Tacrolimus-related encephalopathy following allogeneic stem cell transplantation in children

Takahisa Kanekiyo, Junichi Hara, Yoshiko Matsuda-Hashii, Hiroyuki Fujisaki, Sadao Tokimasa, Akihisa Sawada, Keiko Kubota, Kuriko Shimono, Katsumi Imai, Keiichi Ozono

Research output: Contribution to journalArticlepeer-review

30 Scopus citations


Tacrolimus is a potent immunosuppressive drug widely used to prevent and treat graft-versus-host disease (GVHD) in stem cell transplantation (SCT). Among 49 patients receiving tacrolimus who underwent SCT from January 2000 to July 2003, 10 patients (20%) developed encephalopathy. The commonly observed symptoms were convulsions and drowsiness, and most patients complained of signal symptoms such as headache, nausea, and cortical blindness before onset. The most common abnormality on neuroimages was high-intensity lesions in white matter on magnetic resonance imaging T2-weighted or fluid-attenuated inversion recovery images. At onset, all patients were receiving treatment for acute GVHD (grade II/III) or extensive chronic GVHD and demonstrated an abrupt increase in blood pressure from baseline levels. The serum tacrolimus concentration was generally within acceptable levels at onset. Symptoms gradually improved in all patients when the blood pressure was lowered with antihypertensive medication, regardless of continued tacrolimus administration following a short-term suspension. The pathogenesis of tacrolimus-related encephalopathy is multifactorial, although refractory GVHD and a sudden increase in blood pressure seem to be major predisposing factors. Because the withdrawal of tacrolimus or switching to less potent anti-GVHD agents usually worsens the GVHD, the administration of tacrolimus should be managed by closely monitoring serum levels and controlling blood pressure.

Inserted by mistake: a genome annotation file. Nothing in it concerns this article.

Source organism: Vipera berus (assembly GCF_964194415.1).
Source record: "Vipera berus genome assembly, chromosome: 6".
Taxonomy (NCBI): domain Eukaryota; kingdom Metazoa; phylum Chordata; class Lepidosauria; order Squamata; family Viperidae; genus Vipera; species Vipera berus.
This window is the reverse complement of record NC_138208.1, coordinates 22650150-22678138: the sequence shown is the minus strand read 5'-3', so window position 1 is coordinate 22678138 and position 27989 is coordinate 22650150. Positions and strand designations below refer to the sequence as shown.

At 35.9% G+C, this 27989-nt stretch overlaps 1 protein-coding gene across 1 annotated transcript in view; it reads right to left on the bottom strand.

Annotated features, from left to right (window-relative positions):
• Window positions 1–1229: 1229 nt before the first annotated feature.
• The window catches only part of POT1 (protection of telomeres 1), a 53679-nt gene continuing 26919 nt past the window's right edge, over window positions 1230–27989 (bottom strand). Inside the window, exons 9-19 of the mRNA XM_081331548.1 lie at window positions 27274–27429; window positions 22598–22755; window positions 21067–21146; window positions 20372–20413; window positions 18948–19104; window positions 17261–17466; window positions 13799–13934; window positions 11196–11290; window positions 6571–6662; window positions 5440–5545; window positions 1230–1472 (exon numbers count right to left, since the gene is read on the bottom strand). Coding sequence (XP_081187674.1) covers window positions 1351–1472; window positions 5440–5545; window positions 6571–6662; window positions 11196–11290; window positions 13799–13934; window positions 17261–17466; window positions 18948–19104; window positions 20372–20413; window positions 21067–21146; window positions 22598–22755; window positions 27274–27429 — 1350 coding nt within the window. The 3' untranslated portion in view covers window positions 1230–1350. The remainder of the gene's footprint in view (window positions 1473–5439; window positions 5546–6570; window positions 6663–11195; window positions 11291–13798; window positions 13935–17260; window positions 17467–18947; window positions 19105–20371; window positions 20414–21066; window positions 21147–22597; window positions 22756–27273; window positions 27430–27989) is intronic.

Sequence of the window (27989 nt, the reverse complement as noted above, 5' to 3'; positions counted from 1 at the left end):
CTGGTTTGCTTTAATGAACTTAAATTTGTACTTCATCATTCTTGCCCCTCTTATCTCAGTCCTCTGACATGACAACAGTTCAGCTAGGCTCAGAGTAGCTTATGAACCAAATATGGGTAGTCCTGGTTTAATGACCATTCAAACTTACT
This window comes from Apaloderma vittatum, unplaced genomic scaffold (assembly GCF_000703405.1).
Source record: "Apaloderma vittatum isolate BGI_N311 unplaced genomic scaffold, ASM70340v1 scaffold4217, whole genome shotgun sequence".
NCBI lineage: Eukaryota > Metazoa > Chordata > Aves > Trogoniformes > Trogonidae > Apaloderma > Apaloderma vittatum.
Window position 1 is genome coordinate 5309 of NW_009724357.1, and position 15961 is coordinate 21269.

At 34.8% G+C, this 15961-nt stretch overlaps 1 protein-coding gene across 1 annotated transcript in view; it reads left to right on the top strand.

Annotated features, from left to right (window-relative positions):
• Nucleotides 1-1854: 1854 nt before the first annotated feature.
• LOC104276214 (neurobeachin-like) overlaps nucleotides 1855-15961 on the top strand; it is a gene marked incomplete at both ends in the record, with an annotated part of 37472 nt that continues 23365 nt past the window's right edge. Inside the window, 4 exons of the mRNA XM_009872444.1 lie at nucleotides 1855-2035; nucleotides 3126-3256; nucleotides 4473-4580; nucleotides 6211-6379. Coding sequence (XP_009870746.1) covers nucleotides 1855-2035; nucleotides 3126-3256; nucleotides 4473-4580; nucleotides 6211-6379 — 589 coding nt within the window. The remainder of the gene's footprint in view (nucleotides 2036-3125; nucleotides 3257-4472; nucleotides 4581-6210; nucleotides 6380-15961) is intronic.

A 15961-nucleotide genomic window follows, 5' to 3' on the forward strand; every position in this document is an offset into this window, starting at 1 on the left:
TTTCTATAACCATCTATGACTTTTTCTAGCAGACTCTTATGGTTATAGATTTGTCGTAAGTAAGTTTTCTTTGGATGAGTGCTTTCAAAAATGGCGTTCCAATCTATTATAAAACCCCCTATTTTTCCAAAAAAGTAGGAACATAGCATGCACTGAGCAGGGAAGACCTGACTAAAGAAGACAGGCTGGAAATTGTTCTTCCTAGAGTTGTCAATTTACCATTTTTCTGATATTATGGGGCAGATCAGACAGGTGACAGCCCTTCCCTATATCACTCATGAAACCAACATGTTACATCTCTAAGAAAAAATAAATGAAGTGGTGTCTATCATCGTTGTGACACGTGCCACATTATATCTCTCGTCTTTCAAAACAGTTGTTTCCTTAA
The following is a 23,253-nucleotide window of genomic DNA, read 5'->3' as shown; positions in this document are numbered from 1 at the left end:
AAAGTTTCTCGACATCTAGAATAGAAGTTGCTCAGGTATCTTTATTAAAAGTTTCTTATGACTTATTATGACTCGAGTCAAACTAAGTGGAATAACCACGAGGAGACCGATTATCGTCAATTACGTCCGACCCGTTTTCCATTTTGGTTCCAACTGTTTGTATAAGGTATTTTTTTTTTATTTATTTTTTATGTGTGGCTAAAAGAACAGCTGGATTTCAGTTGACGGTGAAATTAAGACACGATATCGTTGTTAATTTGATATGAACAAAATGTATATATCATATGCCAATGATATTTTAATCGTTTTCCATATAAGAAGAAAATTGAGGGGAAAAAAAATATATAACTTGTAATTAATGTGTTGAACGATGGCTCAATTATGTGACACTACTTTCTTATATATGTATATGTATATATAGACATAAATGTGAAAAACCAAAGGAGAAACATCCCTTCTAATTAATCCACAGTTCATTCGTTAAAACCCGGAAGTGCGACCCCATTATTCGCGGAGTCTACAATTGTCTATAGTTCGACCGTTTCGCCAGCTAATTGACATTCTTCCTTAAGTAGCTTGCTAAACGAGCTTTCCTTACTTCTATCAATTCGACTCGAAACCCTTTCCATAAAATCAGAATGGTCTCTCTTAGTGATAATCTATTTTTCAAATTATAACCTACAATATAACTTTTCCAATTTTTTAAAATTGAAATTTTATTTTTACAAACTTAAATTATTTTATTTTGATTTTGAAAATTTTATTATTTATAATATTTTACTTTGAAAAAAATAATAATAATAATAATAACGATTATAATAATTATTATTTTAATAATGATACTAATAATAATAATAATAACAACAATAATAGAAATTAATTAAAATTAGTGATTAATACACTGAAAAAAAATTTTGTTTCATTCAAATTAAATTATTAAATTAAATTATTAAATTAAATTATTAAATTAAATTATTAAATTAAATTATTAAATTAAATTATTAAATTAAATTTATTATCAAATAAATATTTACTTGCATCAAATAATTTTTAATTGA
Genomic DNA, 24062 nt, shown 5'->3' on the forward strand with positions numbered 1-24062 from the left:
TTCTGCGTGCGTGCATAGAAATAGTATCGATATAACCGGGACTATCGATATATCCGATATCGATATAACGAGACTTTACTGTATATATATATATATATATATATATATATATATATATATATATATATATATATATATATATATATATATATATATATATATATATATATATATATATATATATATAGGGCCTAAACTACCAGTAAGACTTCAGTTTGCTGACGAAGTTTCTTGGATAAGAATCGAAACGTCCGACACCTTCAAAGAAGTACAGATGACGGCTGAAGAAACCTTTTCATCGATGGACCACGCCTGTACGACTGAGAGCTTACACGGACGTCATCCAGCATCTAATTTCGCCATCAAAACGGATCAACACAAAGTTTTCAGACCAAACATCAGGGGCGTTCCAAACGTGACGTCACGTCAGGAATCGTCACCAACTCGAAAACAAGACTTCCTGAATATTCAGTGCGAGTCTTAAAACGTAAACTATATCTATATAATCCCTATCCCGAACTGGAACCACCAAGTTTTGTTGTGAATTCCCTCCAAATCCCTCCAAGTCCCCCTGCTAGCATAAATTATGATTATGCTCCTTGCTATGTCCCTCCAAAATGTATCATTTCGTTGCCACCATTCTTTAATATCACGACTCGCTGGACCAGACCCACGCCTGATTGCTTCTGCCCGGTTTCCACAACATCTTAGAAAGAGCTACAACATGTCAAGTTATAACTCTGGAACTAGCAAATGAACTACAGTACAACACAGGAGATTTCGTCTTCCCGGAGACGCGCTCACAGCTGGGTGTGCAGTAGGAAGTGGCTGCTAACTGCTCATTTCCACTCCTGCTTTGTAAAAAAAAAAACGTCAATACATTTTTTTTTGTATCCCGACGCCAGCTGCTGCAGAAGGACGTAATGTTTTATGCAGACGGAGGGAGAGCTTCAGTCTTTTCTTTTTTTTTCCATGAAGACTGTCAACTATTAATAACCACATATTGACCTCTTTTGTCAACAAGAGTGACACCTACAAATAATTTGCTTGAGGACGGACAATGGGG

Original languageEnglish (US)
Pages (from-to)264-268
Number of pages5
JournalInternational journal of hematology
Issue number3
StatePublished - Apr 2005


  • Encephalopathy
  • Graft-versus-host disease
  • Hypertension
  • Tacrolimus

ASJC Scopus subject areas

  • Hematology


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